Blankets of snow have finally arrived, and the world takes on that muffled sound. It’s like you really are under a blanket, curled up in bed as a kid with the pink one pulled up over your ears, waiting for the rushing water of the shower to stop and dad to crack open your door and make sure you’re awake. But with the snow comes the roar of the snow blower: powerful enough to blast through six inches of the heavy stuff but loud enough to require earplugs when operating to and wake up the whole block from their Sunday naps. Plows scrape down the street, metal on concrete joining the scratch-thump of shovelers.
The incessant summer crowd has deserted Cedar Point, leaving it a frosty wasteland of saran-wrapped carousels and snow-topped trash cans every ten feet. Half-marathoners tear through the fresh powder, slipping now and then, accompanied by holiday music they’ve insisted on playing through the loudspeakers all around the park. A woman rings a cowbell as each group, Santa hat clad, flies past, some with jingle bells attached to various pieces of clothing. Once they’ve left the park to run the windy bridge across Lake Erie and back, the park is silent but for the music and the crunching of boots on snow. It’s The Polar Express’s North Pole, a typically bustling city now silent and eerie, “Jingle Bell Rock” echoing forlornly down the avenues. Cheers erupt at the finish line as winded runners gasp for icy breath.
The mightiest pipe organ in all the land thunders the chords of “Hark, The Herald” as the audience sings along. A victorious anthem of ringing earth and heaven from the choir is next, ending with a joyful major harmony. Clapping ricochets around the sanctuary, bouncing off brick walls and getting swallowed by coats and scarves lining the pews. The choir follows with a gentle lullaby, quieting the fussy baby and leaving a moment of perfect silence after the final note. No one rustles. No one coughs. The air is tense, heavy with silence. Then the director lowers his arms, and the choir shifts their weight, and the audience relaxes, sniffs and whispers suddenly so loud in the twinkling hall.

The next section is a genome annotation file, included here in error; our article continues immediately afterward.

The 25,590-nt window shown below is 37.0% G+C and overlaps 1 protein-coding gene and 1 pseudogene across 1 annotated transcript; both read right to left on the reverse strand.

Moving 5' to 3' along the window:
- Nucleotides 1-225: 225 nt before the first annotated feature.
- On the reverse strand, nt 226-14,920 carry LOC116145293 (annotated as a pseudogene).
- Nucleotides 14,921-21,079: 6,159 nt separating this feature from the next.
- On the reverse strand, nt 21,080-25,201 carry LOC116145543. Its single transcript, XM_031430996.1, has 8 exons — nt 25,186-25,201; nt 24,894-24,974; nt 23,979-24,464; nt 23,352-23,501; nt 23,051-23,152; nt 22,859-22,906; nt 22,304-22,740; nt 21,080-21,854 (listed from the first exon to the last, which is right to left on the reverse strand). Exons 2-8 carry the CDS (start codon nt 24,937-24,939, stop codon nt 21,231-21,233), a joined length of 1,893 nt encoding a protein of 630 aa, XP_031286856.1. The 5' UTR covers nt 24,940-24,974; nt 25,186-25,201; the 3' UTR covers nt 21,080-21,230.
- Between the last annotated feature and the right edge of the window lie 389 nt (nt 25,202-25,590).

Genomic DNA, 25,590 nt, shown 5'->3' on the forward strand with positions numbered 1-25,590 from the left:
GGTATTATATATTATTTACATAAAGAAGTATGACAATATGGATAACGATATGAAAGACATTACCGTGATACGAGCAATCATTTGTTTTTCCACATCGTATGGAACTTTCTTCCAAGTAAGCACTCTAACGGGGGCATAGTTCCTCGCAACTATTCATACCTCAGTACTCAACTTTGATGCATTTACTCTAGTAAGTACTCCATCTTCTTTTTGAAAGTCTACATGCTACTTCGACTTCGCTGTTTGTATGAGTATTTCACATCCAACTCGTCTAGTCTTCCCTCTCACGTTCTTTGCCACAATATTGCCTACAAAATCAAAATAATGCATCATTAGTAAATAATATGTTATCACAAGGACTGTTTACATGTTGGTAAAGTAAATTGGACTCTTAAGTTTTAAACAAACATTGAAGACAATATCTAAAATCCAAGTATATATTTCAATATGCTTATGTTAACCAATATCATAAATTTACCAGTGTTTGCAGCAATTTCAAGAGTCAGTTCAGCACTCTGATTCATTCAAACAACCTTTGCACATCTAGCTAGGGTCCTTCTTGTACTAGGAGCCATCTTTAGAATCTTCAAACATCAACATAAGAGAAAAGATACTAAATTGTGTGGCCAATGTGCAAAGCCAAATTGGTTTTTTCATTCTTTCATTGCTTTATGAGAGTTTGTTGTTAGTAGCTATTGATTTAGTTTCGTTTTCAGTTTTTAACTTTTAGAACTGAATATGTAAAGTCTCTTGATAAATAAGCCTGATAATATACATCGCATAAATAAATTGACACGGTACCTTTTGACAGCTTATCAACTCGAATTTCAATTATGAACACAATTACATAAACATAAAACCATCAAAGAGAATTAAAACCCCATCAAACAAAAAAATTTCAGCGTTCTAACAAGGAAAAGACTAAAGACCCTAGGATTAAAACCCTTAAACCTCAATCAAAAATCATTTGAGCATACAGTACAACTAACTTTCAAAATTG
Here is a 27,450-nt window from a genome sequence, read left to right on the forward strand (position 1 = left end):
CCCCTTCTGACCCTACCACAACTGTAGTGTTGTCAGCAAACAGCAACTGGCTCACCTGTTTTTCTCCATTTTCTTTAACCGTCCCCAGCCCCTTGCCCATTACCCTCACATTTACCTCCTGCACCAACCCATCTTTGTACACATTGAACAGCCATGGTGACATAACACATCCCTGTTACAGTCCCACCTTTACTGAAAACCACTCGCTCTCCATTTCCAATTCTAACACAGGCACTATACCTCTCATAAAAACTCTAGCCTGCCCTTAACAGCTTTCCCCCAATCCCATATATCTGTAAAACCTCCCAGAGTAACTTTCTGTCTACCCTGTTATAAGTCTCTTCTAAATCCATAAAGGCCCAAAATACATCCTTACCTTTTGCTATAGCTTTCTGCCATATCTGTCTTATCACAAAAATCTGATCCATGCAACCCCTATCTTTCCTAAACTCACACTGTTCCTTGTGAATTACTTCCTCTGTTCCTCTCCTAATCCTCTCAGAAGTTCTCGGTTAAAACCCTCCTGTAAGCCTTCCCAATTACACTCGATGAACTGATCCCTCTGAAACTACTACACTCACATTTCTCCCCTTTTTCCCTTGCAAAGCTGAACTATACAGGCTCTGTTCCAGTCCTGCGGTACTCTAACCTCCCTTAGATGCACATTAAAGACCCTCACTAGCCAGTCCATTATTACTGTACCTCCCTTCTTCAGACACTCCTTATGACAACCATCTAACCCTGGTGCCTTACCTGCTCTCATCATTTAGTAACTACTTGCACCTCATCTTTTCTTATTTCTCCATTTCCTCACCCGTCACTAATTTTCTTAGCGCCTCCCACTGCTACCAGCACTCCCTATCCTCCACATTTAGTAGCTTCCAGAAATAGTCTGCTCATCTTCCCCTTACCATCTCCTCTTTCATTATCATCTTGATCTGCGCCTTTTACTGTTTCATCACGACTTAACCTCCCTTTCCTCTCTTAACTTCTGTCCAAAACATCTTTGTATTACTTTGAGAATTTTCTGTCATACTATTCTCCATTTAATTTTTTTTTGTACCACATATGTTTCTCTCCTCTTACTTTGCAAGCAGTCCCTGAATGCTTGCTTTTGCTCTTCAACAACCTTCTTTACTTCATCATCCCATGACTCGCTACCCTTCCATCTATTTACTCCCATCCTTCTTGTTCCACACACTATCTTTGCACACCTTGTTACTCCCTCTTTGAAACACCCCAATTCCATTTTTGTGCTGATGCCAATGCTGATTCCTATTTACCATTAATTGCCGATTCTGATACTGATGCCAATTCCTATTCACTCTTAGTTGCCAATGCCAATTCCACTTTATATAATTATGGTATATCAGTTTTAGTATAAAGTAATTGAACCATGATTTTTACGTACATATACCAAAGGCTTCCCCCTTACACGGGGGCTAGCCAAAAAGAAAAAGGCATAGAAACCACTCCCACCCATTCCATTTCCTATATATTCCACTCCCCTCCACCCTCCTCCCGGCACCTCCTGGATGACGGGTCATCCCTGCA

Only the bleat of sleepy sheep breaks the stillness of the night. Suddenly, a great company of the heavenly hosts appears, glorifying and praising God. In the stable, oxen are lowing and restless donkeys are shifting in their hay-filled stalls. A woman cries out, her anguish soon joined by the plaintive yells of a newborn taking first breath into his lungs. And after the chaos, a moment of quiet. The baby coos. The husband whispers words of comfort. They’re joined by the shepherds after a time, and congratulations fill the air. When the excitement dies down, everyone sits for a moment, taking the mother’s lead, pondering these things in their heart. A savior, Messiah. Silent night.
Abby Zwart (’13) teaches high school English in Grand Rapids, Michigan. She spends her free time making lists of books she should read, cooking, and managing the post calvin.